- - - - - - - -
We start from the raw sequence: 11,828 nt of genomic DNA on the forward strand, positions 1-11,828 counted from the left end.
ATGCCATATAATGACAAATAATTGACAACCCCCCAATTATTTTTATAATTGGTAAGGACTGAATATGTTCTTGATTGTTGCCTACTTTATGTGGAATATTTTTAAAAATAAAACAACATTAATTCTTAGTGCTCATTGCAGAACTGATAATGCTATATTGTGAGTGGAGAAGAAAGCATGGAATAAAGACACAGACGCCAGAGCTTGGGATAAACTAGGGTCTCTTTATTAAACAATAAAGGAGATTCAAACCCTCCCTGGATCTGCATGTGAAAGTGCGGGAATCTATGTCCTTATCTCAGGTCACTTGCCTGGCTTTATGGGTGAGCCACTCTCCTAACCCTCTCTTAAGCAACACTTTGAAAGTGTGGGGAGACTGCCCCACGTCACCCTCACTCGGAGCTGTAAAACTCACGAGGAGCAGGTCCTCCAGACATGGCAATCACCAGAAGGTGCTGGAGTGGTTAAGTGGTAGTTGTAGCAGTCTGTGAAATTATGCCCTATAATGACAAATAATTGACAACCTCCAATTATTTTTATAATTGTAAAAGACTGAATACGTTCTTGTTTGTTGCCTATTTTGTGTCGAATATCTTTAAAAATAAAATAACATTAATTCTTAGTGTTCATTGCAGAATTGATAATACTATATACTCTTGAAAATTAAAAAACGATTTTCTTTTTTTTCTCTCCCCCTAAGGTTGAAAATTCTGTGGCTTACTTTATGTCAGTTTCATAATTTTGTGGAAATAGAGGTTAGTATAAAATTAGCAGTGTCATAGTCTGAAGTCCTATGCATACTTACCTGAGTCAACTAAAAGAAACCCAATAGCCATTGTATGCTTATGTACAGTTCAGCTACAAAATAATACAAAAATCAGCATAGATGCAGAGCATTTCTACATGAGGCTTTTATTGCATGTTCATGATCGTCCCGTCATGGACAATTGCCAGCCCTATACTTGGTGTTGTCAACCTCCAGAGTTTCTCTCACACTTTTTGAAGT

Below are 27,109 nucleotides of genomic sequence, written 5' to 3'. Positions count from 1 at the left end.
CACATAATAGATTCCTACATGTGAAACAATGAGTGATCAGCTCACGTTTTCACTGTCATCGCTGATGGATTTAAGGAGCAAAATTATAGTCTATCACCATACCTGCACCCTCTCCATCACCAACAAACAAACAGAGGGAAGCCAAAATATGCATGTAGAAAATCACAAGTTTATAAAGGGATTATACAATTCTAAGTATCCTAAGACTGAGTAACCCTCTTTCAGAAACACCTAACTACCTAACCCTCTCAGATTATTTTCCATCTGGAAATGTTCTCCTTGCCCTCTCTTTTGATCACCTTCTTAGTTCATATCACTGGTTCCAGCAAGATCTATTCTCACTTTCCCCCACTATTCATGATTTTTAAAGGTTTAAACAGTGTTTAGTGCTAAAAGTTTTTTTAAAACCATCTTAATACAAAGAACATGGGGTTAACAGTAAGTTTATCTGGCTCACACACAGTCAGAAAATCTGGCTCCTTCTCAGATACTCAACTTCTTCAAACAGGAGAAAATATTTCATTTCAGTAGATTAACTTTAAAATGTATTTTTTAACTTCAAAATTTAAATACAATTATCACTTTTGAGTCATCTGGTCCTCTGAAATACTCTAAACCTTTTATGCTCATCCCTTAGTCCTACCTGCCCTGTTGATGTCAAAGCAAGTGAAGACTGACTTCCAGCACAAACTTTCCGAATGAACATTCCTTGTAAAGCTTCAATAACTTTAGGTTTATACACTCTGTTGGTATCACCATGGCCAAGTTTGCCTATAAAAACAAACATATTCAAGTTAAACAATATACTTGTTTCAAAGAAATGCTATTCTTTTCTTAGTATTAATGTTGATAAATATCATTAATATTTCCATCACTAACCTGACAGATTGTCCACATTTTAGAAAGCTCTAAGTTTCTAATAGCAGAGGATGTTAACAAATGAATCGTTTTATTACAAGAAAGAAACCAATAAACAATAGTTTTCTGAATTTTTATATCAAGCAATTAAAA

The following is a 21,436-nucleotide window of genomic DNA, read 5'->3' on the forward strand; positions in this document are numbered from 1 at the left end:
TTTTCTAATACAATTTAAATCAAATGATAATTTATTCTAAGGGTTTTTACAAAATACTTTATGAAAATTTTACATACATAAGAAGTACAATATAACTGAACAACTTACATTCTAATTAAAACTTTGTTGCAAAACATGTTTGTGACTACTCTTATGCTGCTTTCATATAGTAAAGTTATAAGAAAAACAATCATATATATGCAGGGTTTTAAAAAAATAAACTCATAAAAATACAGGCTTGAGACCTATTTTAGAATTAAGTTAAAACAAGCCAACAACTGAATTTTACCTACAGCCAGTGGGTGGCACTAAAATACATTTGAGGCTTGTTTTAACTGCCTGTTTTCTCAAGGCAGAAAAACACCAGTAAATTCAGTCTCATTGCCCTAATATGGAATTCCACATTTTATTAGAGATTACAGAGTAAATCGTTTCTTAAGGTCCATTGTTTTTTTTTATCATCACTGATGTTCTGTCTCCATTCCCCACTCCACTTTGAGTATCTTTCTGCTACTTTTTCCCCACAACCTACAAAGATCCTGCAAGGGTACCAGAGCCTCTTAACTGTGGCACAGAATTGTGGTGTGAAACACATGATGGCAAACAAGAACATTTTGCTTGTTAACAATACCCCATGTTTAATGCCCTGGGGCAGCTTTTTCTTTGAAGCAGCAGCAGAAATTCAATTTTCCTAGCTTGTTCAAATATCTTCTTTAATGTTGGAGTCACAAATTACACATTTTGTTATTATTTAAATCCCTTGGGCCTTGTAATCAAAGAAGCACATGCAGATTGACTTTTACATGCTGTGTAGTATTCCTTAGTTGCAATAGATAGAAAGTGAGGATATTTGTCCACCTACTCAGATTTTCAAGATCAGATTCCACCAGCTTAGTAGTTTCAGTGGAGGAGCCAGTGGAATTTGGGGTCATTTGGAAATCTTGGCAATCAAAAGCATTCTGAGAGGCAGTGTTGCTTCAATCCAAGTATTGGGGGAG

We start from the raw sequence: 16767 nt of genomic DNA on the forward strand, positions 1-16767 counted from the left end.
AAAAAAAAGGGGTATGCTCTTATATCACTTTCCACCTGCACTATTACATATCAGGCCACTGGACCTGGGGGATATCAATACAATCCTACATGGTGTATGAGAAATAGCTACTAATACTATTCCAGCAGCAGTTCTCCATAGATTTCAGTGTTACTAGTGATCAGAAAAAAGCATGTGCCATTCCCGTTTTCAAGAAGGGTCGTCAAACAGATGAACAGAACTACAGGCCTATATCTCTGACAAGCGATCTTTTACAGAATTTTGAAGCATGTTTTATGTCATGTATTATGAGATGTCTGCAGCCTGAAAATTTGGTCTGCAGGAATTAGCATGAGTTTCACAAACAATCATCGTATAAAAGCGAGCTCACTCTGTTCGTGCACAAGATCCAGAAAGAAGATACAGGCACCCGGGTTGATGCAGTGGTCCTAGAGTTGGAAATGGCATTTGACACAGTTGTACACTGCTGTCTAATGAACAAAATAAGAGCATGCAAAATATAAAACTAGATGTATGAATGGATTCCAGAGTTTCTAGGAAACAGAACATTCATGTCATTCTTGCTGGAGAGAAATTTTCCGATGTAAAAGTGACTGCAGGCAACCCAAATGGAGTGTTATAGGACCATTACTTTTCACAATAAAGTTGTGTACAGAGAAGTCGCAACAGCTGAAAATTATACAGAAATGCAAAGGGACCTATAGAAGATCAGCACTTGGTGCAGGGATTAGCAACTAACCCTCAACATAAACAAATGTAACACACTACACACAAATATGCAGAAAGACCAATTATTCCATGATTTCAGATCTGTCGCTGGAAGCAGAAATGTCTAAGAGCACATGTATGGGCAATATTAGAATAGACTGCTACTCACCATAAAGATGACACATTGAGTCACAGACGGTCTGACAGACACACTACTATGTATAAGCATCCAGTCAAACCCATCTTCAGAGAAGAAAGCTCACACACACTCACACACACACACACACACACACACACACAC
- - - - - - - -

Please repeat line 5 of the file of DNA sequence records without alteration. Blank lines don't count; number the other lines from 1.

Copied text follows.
The following is a 21,436-nucleotide window of genomic DNA, read 5'->3' on the forward strand; positions in this document are numbered from 1 at the left end: